Making Your Website Hum Using On-Site Search Analytics

Martin Greif
by Martin Greif 03 Jan, 2017

If you ask online marketers how many use a system like Google Analytics for their site, there will be a room full of raised hands. Follow up with a question about how many have enabled on-site search tracking, however, and those raised hands will likely collapse.


On-site search data is rich, potentially transformative data that is free. It's also data that very few marketers take advantage of.


The reasons for not enabling on-site search tracking and using the data to improve website engagement and conversions usually fall into these buckets:


  1. It's not enabled by default for Web analytics tools, and it's too difficult for Web analysts to turn on without the help of a developer.
  2. The analysts in the team do not understand how to use the data from on-site search.
  3. The data businesses can get from on-site search seems to be vanity data, in that the information is not "actionable."


In reality, however, most analysts who have used on-site search data will be able to say that the information is easy to collect and useful:


  1. It will take a Web analyst with no significant development skills less than an hour to turn the feature on - for good.
  2. The data is actually pretty easy to understand on a tool like Google Analytics; it's only complicated if marketers use logs to derive the data.
  3. Web professionals can use the data in practical ways to improve their website.



Taking a Few Minutes to Enable On-Site Search Tracking


So how does one enable on-site search tracking? While the actual setup procedure will vary based on the solution being used, let's take a look at how this can be done on one of the most popular analytics solutions, Google Analytics.


Say a person manages and a visitor conducts a search for "star wars." The URL of the site will look like this:




The important part to note is the ?q=star+wars bit. That tells us that the search is "star wars," and that the identifier for the search is "q."



Now that the person knows the search identifier is "q," he or she can go to the Google Analytics interface. First, selecting Admin, and then choosing View Settings from the third column. From there, "Site Search Tracking" should be turned ON, and then the parameter the engine uses, in this case, "q" can be inserted.



Once the user saves their changes, they're done. It can take Google Analytics 24 hours to get the site search data, though.


Using Site Search Data to Reduce Company Jargon


Once the on-site search tracking is enabled, brands can slice and dice the search data in interesting ways. Before they get too deep, however, it's important to note one thing about site search: It's visitor intent data stated in the user's own words.


That introduces a lot of possibilities - but one of the most important is that it can show companies a stark contrast between what it calls things, and what users actually call things. To do this, marketers can extract the terms, and then compare their navigation elements and product categories with the terms visitors use.


The results might be surprising; companies might find that their category terms are not in the top 50 terms, but a similar term that they didn't pay attention to is in the top 20. That can give brands critical insights into how they can get rid of company jargon and use the terms that their visitors actually use.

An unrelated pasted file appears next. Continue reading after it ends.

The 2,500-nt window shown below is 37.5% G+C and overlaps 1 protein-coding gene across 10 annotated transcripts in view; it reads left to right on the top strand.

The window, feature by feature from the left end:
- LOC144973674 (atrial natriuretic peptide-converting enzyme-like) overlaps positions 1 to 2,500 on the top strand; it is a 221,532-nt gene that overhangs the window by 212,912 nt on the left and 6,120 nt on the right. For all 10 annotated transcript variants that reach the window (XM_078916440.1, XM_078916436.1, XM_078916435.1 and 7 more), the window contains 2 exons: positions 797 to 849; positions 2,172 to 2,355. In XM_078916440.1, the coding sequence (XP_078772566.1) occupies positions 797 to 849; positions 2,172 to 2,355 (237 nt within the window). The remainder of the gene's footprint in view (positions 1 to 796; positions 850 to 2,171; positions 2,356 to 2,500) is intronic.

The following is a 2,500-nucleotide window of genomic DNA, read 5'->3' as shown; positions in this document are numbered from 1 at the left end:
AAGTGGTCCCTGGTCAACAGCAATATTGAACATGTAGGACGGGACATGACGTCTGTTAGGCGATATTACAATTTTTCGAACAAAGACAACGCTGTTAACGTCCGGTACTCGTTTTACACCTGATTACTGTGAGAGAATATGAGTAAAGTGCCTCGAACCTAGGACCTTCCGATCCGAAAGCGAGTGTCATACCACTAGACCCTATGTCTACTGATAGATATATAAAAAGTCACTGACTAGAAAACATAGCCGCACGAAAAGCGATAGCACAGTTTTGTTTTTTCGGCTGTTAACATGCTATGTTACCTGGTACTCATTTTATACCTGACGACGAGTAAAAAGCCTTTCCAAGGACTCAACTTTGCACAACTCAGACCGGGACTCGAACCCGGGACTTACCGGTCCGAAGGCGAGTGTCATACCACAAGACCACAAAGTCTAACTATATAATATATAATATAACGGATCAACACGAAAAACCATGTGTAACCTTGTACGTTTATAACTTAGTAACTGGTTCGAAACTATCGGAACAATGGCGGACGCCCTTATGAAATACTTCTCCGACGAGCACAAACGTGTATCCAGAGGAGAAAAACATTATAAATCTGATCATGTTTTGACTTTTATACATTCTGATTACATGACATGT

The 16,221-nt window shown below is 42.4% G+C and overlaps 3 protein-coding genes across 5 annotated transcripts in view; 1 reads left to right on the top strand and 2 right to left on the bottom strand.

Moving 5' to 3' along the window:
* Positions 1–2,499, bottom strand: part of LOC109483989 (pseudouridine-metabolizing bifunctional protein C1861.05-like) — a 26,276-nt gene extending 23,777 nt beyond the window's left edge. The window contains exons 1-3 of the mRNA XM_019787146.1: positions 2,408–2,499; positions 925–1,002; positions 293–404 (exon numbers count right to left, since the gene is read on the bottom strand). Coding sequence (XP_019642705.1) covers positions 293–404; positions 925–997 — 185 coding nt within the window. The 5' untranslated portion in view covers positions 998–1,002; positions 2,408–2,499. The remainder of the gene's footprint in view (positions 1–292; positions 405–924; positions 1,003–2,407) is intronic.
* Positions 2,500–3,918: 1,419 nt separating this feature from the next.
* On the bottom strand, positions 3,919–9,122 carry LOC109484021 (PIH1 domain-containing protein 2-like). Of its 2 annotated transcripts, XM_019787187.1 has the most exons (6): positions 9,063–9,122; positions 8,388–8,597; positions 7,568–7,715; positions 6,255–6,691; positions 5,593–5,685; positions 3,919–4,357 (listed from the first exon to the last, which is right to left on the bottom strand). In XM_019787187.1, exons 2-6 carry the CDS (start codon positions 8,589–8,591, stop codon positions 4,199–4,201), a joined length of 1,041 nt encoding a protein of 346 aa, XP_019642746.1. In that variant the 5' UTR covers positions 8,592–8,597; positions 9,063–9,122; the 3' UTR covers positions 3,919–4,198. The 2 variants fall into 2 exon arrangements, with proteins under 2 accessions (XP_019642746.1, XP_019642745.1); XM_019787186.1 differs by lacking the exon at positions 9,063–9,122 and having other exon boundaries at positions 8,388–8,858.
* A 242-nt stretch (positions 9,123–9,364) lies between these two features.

Using Data to Find Elements to Feature


The products and categories organizations typically feature include the most profitable products, what the boss wants to feature, most viewed items, etc. Is that the right approach?


Marketers can examine click-through rates to see if those products are working, but they normally wouldn't have any idea about those specific items and categories that people wish they could find on the pages. On-site search data changes that.


After brands extract the searches, they must look for and identify patterns:


  1.  What are the product searches seen most frequently?
  2. Are these products being featured prominently enough on the right pages?


When enterprises can look at the data to see what people are actively looking for, they can generate ideas about how to change the site and the resulting digital experience. Businesses can feature the products and services people actively search for more prominently (e.g., they can split test navigation elements that more closely match what people are searching for and interested in).


Using On-Site Search Data to Fix ... On-Site Search


Look, nobody expects an internal search engine on a website to be as good as Google, but there is a real incentive to getting site search right.


Now, most internal search engines are horrible before someone improves them. Without site search data, however, marketers just would not know how much.


With site search data, though, they'd be able to change a range of things:


  1. If brands can see which searches have the highest exit rates, they can see if things are tagged properly to get results to display for those searches.
  2. For the top searches on a site, marketers can set up featured results to lower the exit rates.


Putting It All Together


On-site search data is powerful, and relatively easy to acquire. Companies need to follow specific steps to get the data, and they need to know how their marketers can process that information to make it useful for the site (and the business). Once they do, though, brands will have intent data directly from their visitors, in their own words - data that no one can afford to ignore.